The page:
Presentation Title

Effect of Site on Aggressive Behavior in Procambarus clarkii

Presentation Type

Poster

Keywords

Invasive, Aggression, site, crayfish

Department

Biology

Major

Biology

Abstract

Red-swamp crayfish (Procambarus clarkii) are an invasive species present in the Santa Monica mountains freshwater streams. Previous studies have observed the aggressive behavior of crayfish amongst one another, but none have considered the effect a difference in site has on levels of aggression. This study was designed to contrast the number of aggressive interactions between crayfish from the same site to crayfish of different sites. The two sites used were Malibu Golf Course and Piuma Canyon. It was important to control for size and sex of the crayfish. For size, we made sure that the crayfish used in each trial were within one centimeter in length, and for sex we made sure that all crayfish used were males. We recorded the number of aggressive interactions between crayfish from Malibu Golf Course (MGC), and compared that to the number of aggressive interactions between crayfish from MGC and Piuma. Our group hypothesized that crayfish from different streams would act more aggressively than crayfish from the same stream, because those from different streams have not previously interacted with one another. The data from our experiment show that crayfish from different sites interact with each other more aggressively, telling us that site contributes to aggressive behavior in crayfish.

Faculty Mentor

Lee Kats

Funding Source or Research Program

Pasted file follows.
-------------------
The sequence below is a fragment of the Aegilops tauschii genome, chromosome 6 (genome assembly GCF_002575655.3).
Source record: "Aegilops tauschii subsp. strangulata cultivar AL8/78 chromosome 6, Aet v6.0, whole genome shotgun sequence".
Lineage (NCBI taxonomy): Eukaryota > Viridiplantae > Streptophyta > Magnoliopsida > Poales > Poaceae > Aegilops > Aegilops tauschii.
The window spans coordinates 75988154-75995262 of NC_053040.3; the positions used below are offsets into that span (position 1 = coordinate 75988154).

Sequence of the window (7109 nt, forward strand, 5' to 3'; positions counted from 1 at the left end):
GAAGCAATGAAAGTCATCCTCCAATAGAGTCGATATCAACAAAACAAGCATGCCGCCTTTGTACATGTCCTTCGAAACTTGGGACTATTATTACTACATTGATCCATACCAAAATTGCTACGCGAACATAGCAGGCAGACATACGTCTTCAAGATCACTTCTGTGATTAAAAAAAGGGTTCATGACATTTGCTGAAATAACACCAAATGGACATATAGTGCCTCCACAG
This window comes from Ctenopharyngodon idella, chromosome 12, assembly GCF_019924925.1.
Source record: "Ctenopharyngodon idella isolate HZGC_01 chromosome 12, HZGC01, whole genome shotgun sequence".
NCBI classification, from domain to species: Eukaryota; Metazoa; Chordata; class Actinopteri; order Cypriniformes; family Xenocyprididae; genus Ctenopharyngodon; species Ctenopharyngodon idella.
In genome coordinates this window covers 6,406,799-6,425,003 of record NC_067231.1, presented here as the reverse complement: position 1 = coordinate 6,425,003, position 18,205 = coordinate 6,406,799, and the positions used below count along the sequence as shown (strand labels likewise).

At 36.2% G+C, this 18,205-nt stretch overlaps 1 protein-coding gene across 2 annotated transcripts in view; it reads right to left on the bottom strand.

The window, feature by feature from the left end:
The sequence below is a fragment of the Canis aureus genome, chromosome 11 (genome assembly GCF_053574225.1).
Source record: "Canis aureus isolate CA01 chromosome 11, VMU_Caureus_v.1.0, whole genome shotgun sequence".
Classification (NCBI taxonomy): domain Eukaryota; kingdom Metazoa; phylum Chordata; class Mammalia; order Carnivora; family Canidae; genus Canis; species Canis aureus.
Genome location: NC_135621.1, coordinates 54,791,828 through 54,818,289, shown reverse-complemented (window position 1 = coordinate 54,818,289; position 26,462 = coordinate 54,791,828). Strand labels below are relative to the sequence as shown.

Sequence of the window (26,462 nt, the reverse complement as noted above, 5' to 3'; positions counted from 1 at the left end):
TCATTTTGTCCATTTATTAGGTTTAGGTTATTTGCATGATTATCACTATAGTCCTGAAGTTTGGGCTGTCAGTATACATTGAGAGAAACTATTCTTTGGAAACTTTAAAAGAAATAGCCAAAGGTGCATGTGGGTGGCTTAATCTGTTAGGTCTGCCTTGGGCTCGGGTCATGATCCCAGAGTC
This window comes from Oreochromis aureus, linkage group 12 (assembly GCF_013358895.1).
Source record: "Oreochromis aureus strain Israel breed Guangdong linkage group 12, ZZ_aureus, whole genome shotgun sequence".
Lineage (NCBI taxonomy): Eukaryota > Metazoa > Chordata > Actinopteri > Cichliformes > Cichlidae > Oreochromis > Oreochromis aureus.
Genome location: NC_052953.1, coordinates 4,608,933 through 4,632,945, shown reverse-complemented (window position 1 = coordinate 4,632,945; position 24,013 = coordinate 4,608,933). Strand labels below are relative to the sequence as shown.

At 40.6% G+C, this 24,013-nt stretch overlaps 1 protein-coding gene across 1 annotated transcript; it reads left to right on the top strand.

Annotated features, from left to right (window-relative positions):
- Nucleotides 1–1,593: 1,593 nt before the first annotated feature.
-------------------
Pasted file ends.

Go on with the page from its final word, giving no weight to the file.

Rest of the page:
Not Identified

Location

Waves Cafeteria

Start Date

24-3-2017 2:00 PM

End Date

24-3-2017 3:00 PM

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Mar 24th, 2:00 PM Mar 24th, 3:00 PM

Effect of Site on Aggressive Behavior in Procambarus clarkii

Waves Cafeteria

Red-swamp crayfish (Procambarus clarkii) are an invasive species present in the Santa Monica mountains freshwater streams. Previous studies have observed the aggressive behavior of crayfish amongst one another, but none have considered the effect a difference in site has on levels of aggression. This study was designed to contrast the number of aggressive interactions between crayfish from the same site to crayfish of different sites. The two sites used were Malibu Golf Course and Piuma Canyon. It was important to control for size and sex of the crayfish. For size, we made sure that the crayfish used in each trial were within one centimeter in length, and for sex we made sure that all crayfish used were males. We recorded the number of aggressive interactions between crayfish from Malibu Golf Course (MGC), and compared that to the number of aggressive interactions between crayfish from MGC and Piuma. Our group hypothesized that crayfish from different streams would act more aggressively than crayfish from the same stream, because those from different streams have not previously interacted with one another. The data from our experiment show that crayfish from different sites interact with each other more aggressively, telling us that site contributes to aggressive behavior in crayfish.